Van Wassenhove’s education on the topic came by immersion in 2000, when he was called by the supply chain manager of Red Cross International to go observe operations in Geneva. “I quickly realized there are a lot of challenging, interesting and fascinating problems there,” he said. “It is intriguing to me, and it is very important work. But make no mistake – this is not about doing good, it’s about developing a better closed-loop supply chain. It’s about survival.”

The military and businesses have the resources – people and money – to respond to disasters, while humanitarian agencies don’t. He said the problem is an ideal scenario for supply chain – the act of matching demand with supply. But first things first: “How can you set up a supply chain if you don’t know the demand or the supply?”

Van Wassenhove said about 95 percent of his work is applicable for real companies, rather than theoretical. In addition to the Red Cross, Van Wassenhove has worked with the United Nations, the World Food Program, UNICEF, Oxfam International and World Vision International.  

Humanitarian organizations have been working in rural areas and are not familiar with working in urban areas, he said. Of the world’s 1 billion undernourished people, he said, about half live in cities. By 2030, that number will reach 75 percent.

One of the greatest challenges after a disaster is when donations arrive from outside the area. When things are donated, the inventory is perishable, so is often wasted. “If you really want to do good after an earthquake or flood, give money, not stuff,” he explained. “The relief workers know how to get what is needed.”

Another hurdle is the influx of pledges that often don’t convert into “real money,” he said, or they take a long time to arrive. The critical time for funds is within the first 72 hours.


Categories: Mays Business, News, Research Notes, Texas A&M

The late Professor Emeritus Herbert G. Thompson, Jr. was a beloved educator at Texas A&M who made tremendous contributions to Mays Business School. Now his legacy will live on in two Mays marketing faculty members who are the first-time recipients of the award named in his honor.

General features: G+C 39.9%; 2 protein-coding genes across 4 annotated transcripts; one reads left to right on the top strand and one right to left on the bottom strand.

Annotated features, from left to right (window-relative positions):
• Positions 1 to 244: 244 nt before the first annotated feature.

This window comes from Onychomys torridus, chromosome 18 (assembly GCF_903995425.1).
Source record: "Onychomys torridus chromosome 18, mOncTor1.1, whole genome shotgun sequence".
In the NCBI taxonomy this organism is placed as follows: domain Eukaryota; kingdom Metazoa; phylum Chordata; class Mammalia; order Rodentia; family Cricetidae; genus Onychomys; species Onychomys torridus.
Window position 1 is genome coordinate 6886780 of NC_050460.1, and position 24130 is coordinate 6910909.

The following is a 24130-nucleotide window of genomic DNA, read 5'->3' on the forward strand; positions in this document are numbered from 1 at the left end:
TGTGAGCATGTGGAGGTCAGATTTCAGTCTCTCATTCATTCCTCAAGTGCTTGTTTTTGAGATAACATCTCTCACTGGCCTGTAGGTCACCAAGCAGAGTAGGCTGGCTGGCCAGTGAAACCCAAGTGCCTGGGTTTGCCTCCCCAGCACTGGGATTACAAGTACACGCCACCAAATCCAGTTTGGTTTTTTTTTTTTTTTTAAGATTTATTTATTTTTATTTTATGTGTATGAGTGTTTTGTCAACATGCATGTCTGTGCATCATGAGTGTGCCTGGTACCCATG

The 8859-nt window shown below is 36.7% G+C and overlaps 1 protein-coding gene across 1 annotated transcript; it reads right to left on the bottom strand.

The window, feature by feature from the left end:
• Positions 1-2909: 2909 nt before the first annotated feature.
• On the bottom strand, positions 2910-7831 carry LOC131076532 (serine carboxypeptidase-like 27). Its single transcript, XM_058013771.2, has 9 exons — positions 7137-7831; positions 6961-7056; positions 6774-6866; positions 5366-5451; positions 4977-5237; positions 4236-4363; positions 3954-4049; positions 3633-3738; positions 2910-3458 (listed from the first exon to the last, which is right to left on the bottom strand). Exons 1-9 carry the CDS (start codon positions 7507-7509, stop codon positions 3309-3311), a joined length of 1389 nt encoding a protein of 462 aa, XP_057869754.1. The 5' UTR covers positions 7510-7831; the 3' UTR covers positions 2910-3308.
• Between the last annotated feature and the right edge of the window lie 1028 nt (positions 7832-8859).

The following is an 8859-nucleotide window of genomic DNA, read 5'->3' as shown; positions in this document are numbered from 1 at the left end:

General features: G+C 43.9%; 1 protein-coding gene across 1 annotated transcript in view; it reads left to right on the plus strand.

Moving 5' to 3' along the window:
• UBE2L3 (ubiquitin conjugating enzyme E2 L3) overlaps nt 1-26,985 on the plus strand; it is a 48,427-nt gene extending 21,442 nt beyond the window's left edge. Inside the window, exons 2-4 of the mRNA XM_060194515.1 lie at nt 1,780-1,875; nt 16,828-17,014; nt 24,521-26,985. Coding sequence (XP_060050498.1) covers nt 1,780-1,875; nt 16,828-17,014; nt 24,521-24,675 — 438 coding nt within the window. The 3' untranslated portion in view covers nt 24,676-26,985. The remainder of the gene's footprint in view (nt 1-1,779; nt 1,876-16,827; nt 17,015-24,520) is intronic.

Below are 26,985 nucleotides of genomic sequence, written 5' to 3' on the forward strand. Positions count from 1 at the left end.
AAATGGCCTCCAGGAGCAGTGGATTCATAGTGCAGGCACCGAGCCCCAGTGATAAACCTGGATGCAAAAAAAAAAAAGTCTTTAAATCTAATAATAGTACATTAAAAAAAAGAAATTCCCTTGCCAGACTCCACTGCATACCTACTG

The 2016 recipients of the Herb Thompson Teaching Award in Marketing are marketing Professor Stephen McDaniel and Lecturer Leslie Seipp.

The award was established to provide an annual teaching award to marketing faculty, recognizing their extraordinary accomplishments in teaching effectiveness, innovation, curriculum development and student service.

Marketing Department Head Mark Houston said McDaniel exemplifies the spirit of the award through his consistent effort over many years to nurture student learning both inside and outside the classroom.“It is hard to think of a faculty member that spends more time outside of the classroom serving, mentoring and creating opportunities for our students,” Houston said. “From developing relationships with companies for hands-on consulting projects for our MS students to organizing life-changing study-abroad experiences for our undergraduates, Steve gives 100 percent of his self to our marketing students.”

Inside and out of the classroom, Seipp’s impact has extended to teaching eight marketing courses, creating new courses and pioneering the conversion of existing courses into online courses and developing four new undergraduate career tracks and serving as an advisor for the track in Consulting. Houston also lauded Seipp’s focus on rigor and excellence. “She goes above and beyond her duties as a lecturer as she regularly coaches students, writes letters of recommendation and serves the department and college in many ways that impact our students,” he said.